The body of a Text Area should also scale vertically to fit content, always maintaining the same lower margin between the lowest line of a text string and the edge of the content body.


Text Areas have five states; Default, Hover, Focused, Active, and Disabled. A Text Area can enter into any of these states regardless of whether or not it contains content, only being limited in the available actions the user can perform within the field or on the content itself.


When a Text Area is in its Default state it is inactive but not disabled. Depending on whether or not the Text Area is holding content the body may be scaled or appear as a standard empty field: Text Areas in the Default state will continue to show any content entered as well as any controls generated to help navigate said content (such as Scrollbars).


When hovering over a Text Area’s body the border will be highlighted. Additionally, the user’s default cursor will switch to a Line Cursor glyph to indicate the nature of the element.


When a Text Area enters the Focused state its content will be highlighted in addition to its borders. This is because the content is being selected, allowing for the user to interact with it immediately (for example by immediately deleting or copying all of it).


Text Areas in the Active state are indicated with a flashing Line Cursor unless text is actively being entered (at which point the characters entered will appear and the Line Cursor will move to accommodate them).


A Text Area that is disabled will indicate so by having its body “greyed out” and will not accept inputs or react to hovering.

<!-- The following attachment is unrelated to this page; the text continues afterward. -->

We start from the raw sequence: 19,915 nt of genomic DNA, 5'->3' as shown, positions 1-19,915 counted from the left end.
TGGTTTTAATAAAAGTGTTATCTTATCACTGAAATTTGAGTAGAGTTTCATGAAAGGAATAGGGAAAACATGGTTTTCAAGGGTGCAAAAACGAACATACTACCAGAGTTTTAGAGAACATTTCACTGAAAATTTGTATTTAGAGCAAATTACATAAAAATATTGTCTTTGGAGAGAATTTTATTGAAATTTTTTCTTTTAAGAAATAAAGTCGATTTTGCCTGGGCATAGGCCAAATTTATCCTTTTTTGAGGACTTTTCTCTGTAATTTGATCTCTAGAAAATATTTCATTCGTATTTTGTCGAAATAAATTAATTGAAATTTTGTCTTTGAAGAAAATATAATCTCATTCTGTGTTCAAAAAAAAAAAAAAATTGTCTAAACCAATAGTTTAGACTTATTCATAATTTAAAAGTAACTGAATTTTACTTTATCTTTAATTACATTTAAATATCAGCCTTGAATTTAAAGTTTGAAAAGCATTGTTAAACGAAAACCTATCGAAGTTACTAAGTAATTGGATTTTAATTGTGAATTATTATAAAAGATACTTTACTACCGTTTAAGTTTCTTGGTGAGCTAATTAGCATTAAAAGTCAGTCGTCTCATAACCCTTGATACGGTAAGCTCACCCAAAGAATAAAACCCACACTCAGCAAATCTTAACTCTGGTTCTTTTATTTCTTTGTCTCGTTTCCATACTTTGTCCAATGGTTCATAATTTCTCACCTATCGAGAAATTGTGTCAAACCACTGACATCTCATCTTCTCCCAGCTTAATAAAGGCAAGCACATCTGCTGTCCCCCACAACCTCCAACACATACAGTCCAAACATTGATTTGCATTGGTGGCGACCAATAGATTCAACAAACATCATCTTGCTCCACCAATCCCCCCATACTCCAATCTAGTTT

Code Guidelines

Text Areas are used for situations where the volume of content produces a need for scalable visibility; as an element they are meant to provide users with an unobtrusive and adaptable means of viewing their input, scaling only as needed.



A Text Area will resize vertically to accommodate large volumes of text, scaling with each additional line that is generated when a string exceeds the field’s width.

A Text Area’s view  will scale to match the width of its window, increasing of decreasing proportionately.

There is a limit to the height of some Text Areas relating to how much of an interface they should be allowed to occupy; this limit stops the scaling of the Text Area in the interface and instead generates Scrollbars within the element, restricting the view but not the content.
If the Line Cursor moves beyond the content that is currently displayed within a Text Area the content will scroll so that the Line Cursor remains in view.\


All Text Areas have a size limit, either determined by the interface in which they appear or by virtue of the maximum size the window can achieve. When a text area hits its maximum dimensions a scroller is invoked within the content field to allow the continuation of text inputting. Users can navigate the view of the content through manipulating the scroller or by using the arrow keys, with the view scrolling automatically once an edge of the available view is hit.